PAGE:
Trading The ES Contract, Week of July 22, 2013 Chart
Larger Image

On Monday, we started out looking for support around 1686.50. Price poked a little bit through that level, but not enough to stop us out. We took profits at 1692 for 5.5 ES points. Some then shorted the resistance, closing out when price started to look as though it might find support at 1689.50. The day offered about 8 ES points for someone taking "slow" trades like those, and more for those who scalped the faster moves.

On Tuesday, our timing system suggested the opening minutes would be an inflection point, and we knew there should be support around 1688. Shorting from the opening and closing at support yielded 4.5 ES points. Shorting the first retrace was a wash for most of us, but trading up from the breakout to the next resistance produced 2 ES points. Shorting the 1x1 measured move at 1691.25 and exiting at the close gave an additional 3.25 ES points for a total of 9.75 ES points on slow trades.

Wednesday morning had us looking for a chance to jump on a strong down-move soon after opening bell. We entered short upon the breakdown of 1688.75 and exited at 1684.75. After that, we looked for an opportunity to catch a continuation trade from one of the retrace/resistance levels. The higher one worked near 1687.50 (some got on board later, at a lower level), and we rode the trade down to 1678.25, where we expected to see at least some bounce. We also knew that our timing system put a potential turn around 1:40 p.m. (The actual low for the day was at 1:37 p.m.) From that point, the easy trades for the day were over, but we had already made about 13 ES points on fairly slow trades.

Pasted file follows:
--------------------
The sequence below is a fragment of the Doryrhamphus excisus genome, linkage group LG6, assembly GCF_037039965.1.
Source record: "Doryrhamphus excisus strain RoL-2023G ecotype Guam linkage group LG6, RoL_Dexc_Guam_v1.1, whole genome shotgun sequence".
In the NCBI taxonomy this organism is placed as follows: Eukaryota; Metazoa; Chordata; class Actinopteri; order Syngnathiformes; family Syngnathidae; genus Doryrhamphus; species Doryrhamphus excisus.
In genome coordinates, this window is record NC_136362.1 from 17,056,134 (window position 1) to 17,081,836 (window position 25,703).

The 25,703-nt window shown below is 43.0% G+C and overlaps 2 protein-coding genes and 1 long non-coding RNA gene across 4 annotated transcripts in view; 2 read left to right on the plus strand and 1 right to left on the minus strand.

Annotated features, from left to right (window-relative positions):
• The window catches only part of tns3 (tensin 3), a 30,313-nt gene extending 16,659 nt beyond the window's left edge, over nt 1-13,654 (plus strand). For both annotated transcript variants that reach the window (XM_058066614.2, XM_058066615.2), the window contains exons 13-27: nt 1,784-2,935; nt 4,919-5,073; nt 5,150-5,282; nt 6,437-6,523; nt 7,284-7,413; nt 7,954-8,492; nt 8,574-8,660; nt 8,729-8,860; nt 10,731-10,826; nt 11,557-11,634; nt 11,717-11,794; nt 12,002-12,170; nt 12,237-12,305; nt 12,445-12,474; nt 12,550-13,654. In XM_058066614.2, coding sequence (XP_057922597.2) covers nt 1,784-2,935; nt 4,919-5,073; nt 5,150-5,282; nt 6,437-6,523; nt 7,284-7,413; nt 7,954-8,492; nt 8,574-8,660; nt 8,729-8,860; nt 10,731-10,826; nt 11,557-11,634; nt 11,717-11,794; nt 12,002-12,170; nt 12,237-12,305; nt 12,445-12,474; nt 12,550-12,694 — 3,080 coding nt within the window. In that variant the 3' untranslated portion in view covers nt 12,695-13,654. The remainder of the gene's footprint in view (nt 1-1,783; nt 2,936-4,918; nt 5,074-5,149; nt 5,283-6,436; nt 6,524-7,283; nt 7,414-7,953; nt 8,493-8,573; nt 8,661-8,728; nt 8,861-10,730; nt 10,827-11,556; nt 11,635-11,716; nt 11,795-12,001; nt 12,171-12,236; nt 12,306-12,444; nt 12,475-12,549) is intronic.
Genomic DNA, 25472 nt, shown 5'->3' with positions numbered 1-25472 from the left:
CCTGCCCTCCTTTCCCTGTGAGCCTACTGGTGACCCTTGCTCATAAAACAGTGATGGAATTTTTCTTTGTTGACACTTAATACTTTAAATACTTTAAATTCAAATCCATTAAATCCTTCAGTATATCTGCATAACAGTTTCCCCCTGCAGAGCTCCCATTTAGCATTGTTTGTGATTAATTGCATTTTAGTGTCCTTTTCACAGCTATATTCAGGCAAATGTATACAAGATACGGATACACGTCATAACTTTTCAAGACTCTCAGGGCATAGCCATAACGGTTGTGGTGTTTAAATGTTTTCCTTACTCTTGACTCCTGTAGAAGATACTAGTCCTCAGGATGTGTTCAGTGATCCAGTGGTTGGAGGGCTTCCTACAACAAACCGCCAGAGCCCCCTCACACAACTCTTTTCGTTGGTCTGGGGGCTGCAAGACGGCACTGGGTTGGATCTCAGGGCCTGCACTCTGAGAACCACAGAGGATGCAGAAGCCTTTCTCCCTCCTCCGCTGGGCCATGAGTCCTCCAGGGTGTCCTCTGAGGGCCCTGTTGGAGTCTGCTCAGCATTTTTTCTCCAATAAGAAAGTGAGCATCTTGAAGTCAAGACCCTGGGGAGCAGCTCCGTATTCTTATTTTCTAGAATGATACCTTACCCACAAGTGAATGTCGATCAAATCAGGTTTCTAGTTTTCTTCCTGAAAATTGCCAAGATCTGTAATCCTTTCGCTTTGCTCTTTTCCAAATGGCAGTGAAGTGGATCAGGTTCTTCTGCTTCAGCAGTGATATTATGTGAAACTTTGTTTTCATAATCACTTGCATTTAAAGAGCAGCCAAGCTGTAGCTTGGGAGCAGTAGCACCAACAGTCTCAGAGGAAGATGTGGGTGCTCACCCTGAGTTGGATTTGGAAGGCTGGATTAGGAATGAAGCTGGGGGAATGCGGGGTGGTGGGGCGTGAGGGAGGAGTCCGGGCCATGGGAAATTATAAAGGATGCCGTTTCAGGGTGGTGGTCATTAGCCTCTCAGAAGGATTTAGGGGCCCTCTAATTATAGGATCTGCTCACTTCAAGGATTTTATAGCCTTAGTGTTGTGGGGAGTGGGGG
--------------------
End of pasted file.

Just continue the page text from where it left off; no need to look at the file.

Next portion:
We expected a bounce from around the 1674 level on Thursday morning, but price didn't reach that low during regular trading hours. Some of us were long from before the open, but others of us didn't manage to get on that trade. However, there was a short opportunity at 1682.25 that many of us took, and we exited around 11:40 a.m. while watching for a bounce. The bounce occurred as expected, taking us back up to 1682. A few of us took a higher-risk chance on a quick short trade around 2:15 p.m., when the micro pattern looked complete in ES and also on the Dow Jones e-mini (symbol YM). However, even without that last trade, there were still about 14 fairly easy ES points to be made on the day.

As we described above, Friday delivered something we didn't expect. Although we were caught the morning short trade from around 1681 to 1671.50, we then were looking for a retrace to try shorting again. We then were surprised that the late-morning bounce continued through the rest of the day and into the close, but that very bounce may have given us an edge we can use next week.

 


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Trading On The Mark

Author: Trading On The Mark

Trading On The Mark

Staying on the right side of the market and making profits consistently is challenging, but it's what we help our members do every day on time frames ranging from intraday to swing trading. Beyond the public blog, members have access to extensive sets of charts and technical analysis for major traded commodities, as well as a live intraday trading forum where we chat with members and identify trading opportunities as they arise.